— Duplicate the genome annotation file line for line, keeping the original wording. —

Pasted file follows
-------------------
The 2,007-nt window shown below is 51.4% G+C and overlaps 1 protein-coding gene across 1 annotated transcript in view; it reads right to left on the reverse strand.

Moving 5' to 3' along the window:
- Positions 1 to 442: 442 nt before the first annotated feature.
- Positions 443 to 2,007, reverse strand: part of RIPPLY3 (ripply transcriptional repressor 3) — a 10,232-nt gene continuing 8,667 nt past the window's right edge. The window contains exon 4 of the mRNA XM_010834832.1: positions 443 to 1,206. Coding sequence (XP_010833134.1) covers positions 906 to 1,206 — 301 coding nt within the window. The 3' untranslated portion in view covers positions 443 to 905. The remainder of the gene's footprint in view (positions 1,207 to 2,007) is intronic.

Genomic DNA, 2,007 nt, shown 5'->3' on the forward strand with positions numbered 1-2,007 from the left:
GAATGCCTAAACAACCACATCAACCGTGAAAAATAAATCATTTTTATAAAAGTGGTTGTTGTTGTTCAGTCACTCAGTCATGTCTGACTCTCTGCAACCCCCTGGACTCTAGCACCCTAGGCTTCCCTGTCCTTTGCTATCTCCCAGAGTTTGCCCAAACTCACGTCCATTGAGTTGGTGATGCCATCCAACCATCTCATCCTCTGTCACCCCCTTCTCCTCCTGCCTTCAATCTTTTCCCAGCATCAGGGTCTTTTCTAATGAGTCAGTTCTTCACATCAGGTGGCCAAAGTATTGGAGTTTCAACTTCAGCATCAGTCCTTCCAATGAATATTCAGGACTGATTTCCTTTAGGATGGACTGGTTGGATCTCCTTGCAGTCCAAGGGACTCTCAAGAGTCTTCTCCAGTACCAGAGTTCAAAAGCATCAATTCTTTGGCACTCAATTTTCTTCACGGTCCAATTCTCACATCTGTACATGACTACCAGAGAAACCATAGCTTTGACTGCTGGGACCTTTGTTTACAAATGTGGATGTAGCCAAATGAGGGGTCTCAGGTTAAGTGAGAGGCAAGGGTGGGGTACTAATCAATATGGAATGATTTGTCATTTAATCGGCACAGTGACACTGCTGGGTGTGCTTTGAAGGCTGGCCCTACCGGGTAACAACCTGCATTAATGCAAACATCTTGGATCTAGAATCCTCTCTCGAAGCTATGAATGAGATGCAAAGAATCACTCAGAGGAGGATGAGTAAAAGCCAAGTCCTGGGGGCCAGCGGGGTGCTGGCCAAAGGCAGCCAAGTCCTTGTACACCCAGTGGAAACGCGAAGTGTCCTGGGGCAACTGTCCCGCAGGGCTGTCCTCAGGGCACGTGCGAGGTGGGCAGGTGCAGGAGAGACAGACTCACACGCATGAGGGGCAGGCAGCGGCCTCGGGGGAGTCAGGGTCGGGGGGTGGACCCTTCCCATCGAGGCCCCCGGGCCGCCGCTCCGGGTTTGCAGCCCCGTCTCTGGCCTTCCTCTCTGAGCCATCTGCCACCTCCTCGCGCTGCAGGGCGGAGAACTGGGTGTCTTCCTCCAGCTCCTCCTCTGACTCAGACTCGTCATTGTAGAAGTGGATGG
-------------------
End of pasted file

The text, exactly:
The 2,007-nt window shown below is 51.4% G+C and overlaps 1 protein-coding gene across 1 annotated transcript in view; it reads right to left on the reverse strand.

Moving 5' to 3' along the window:
- Positions 1 to 442: 442 nt before the first annotated feature.
- Positions 443 to 2,007, reverse strand: part of RIPPLY3 (ripply transcriptional repressor 3) — a 10,232-nt gene continuing 8,667 nt past the window's right edge. The window contains exon 4 of the mRNA XM_010834832.1: positions 443 to 1,206. Coding sequence (XP_010833134.1) covers positions 906 to 1,206 — 301 coding nt within the window. The 3' untranslated portion in view covers positions 443 to 905. The remainder of the gene's footprint in view (positions 1,207 to 2,007) is intronic.

Genomic DNA, 2,007 nt, shown 5'->3' on the forward strand with positions numbered 1-2,007 from the left:
GAATGCCTAAACAACCACATCAACCGTGAAAAATAAATCATTTTTATAAAAGTGGTTGTTGTTGTTCAGTCACTCAGTCATGTCTGACTCTCTGCAACCCCCTGGACTCTAGCACCCTAGGCTTCCCTGTCCTTTGCTATCTCCCAGAGTTTGCCCAAACTCACGTCCATTGAGTTGGTGATGCCATCCAACCATCTCATCCTCTGTCACCCCCTTCTCCTCCTGCCTTCAATCTTTTCCCAGCATCAGGGTCTTTTCTAATGAGTCAGTTCTTCACATCAGGTGGCCAAAGTATTGGAGTTTCAACTTCAGCATCAGTCCTTCCAATGAATATTCAGGACTGATTTCCTTTAGGATGGACTGGTTGGATCTCCTTGCAGTCCAAGGGACTCTCAAGAGTCTTCTCCAGTACCAGAGTTCAAAAGCATCAATTCTTTGGCACTCAATTTTCTTCACGGTCCAATTCTCACATCTGTACATGACTACCAGAGAAACCATAGCTTTGACTGCTGGGACCTTTGTTTACAAATGTGGATGTAGCCAAATGAGGGGTCTCAGGTTAAGTGAGAGGCAAGGGTGGGGTACTAATCAATATGGAATGATTTGTCATTTAATCGGCACAGTGACACTGCTGGGTGTGCTTTGAAGGCTGGCCCTACCGGGTAACAACCTGCATTAATGCAAACATCTTGGATCTAGAATCCTCTCTCGAAGCTATGAATGAGATGCAAAGAATCACTCAGAGGAGGATGAGTAAAAGCCAAGTCCTGGGGGCCAGCGGGGTGCTGGCCAAAGGCAGCCAAGTCCTTGTACACCCAGTGGAAACGCGAAGTGTCCTGGGGCAACTGTCCCGCAGGGCTGTCCTCAGGGCACGTGCGAGGTGGGCAGGTGCAGGAGAGACAGACTCACACGCATGAGGGGCAGGCAGCGGCCTCGGGGGAGTCAGGGTCGGGGGGTGGACCCTTCCCATCGAGGCCCCCGGGCCGCCGCTCCGGGTTTGCAGCCCCGTCTCTGGCCTTCCTCTCTGAGCCATCTGCCACCTCCTCGCGCTGCAGGGCGGAGAACTGGGTGTCTTCCTCCAGCTCCTCCTCTGACTCAGACTCGTCATTGTAGAAGTGGATGG